Silks, Saddles and Discrimination
The disappearance of black jockeys from the Kentucky Derby and other races was no accident. A report from 1900 details a conspiracy to shut them out.
(Chicago History Museum/Getty Images)
It goes on: "The means employed to shut out the black riders are said to be that whenever one of the proscribed jockeys participates in a race there is concerted action by all the white boys to bring about the defeat of the horse ridden by the negro." The singular ill luck of black riders " ... serves to remind possible employers that owners who expect to win races would only put up white jockeys. "
Whisenton is passionate as he reads aloud from the document he found: " 'Whether white jockeys devised the plan of a 'union' on their own behalf or whether they were advised by others has never come to light. None of them will even admit there is such an organized scheme. Whatever its strength and however formed, it appears to have been completely successful up to date. In the meantime, it has been a singularly rare occurrence that a negro jockey has had a mount. In the meantime, the stars of the pigskin saddle have stood down and watched comparative newcomers monopolize the riding.' "
Willie Simms went begging for mounts at tracks in New York state, only to be denied. Alonzo Clayton was arrested shortly before post time at Aqueduct Race Track and falsely accused of trying to fix a race. A near riot broke out as barred black jockeys fought with white riders in Chicago. The black jockeys who remained in racing were reduced to exercise riders, hot walkers and stable hands, raking horse manure from barns. The once unsurpassable Clayton passed away at 41, a bellboy at a Los Angeles hotel, in 1917.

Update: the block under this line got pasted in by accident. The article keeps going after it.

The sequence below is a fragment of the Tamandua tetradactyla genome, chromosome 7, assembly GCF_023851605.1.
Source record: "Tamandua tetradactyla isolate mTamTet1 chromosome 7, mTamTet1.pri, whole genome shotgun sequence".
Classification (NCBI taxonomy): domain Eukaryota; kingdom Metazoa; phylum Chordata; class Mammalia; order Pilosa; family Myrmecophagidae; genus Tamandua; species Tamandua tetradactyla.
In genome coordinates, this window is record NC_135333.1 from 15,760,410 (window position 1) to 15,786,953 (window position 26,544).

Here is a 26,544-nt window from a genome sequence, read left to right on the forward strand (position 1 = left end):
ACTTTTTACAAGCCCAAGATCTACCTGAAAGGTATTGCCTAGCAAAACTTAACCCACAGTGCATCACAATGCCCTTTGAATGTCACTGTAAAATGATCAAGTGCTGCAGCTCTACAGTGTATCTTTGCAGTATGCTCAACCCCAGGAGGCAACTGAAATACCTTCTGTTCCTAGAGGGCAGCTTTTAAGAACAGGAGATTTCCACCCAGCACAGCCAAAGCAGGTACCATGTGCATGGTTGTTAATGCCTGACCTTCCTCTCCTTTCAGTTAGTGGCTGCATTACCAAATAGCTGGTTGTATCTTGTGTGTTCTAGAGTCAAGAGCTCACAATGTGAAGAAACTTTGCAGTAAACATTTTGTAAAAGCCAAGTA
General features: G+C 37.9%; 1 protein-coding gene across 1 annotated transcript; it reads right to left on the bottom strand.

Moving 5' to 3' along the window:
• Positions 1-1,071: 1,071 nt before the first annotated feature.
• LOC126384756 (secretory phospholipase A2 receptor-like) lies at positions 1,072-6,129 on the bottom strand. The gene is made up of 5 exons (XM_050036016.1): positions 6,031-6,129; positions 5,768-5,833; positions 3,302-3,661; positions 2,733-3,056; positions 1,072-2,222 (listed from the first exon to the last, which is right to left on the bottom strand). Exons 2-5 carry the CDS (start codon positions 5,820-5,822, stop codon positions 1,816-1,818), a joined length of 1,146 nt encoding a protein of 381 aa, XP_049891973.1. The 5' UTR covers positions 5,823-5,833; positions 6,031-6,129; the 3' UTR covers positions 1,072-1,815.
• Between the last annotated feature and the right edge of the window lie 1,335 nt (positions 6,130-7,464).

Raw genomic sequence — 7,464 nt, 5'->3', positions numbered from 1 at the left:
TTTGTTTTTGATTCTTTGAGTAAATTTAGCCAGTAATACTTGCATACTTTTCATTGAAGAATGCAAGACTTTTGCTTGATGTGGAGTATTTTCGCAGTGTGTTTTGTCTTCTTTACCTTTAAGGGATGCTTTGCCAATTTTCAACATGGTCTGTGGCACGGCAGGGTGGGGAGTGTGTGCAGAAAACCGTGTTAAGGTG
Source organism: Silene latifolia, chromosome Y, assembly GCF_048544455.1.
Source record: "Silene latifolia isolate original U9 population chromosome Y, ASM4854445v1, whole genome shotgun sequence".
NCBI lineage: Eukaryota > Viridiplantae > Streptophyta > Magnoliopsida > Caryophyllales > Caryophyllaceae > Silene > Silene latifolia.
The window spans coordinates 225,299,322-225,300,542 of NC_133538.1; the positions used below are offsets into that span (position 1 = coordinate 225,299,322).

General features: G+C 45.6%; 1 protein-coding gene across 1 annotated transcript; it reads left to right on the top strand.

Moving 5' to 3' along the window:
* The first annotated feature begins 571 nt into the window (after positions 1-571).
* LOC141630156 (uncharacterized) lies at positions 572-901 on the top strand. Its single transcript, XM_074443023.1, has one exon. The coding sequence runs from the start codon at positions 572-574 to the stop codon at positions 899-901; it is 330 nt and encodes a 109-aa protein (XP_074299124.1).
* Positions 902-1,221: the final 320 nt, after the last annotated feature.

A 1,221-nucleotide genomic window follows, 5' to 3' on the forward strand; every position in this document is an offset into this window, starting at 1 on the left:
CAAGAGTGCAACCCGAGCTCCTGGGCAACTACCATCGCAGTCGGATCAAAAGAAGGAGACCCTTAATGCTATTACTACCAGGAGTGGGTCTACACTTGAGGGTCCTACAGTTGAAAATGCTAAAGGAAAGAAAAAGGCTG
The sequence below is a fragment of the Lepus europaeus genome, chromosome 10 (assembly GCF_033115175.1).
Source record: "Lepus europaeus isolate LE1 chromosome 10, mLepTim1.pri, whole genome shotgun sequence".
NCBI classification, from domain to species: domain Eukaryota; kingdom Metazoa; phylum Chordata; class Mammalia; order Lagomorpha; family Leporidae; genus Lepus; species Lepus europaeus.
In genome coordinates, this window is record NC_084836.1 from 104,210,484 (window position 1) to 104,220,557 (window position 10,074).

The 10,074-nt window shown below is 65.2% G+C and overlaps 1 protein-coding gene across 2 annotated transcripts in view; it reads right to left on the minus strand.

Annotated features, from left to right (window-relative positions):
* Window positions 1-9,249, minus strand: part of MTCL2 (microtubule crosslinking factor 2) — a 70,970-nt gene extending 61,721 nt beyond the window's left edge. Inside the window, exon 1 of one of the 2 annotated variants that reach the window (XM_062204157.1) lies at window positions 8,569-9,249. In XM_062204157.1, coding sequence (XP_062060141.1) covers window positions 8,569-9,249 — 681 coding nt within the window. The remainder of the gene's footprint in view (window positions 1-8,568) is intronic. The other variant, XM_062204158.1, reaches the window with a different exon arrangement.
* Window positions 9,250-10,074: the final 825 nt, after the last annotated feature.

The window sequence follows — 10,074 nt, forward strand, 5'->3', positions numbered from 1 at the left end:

The Race to Europe
The white-jockey union movement started in the North and worked its way through the Midwest and then the South. For that reason, Winkfield was still able to ride and win the 1901 Derby in Kentucky. In 1902 he became the last black jockey to win the Derby. He ran his last Derby in 1903, placing second, before Churchill Downs, too, succumbed to the pressure of the union.
A few black jockeys left the States for Europe, where they extended their careers. Winkfield was the most successful, winning every major race on the continent, including Russia's Moscow Derby, France's Prix du Président de la République and Germany's Grosser Preis von Baden.
Winkfield made and lost several fortunes. In Russia he lived in the Moscow National Hotel, owned a skating rink and held 4 percent of Russian railroad stock. He developed a fondness for caviar at breakfast and chauffeur-driven Duesenberg cars. Legend had it, if you were an American tourist and bet on a race that he did not win, you simply brought your betting ticket stubs to the hotel dining room, where he would buy them back.
Winkfield's escapades included narrow escapes during the Russian Revolution and the Nazi invasion of Paris during World War II. He survived and prospered until the ripe old age of 93. He died quietly at his horse-breeding farm at Maisons-Laffitte, near Paris, in 1974.
Richard T. Watkins is an award-winning broadcast journalist in Washington, D.C.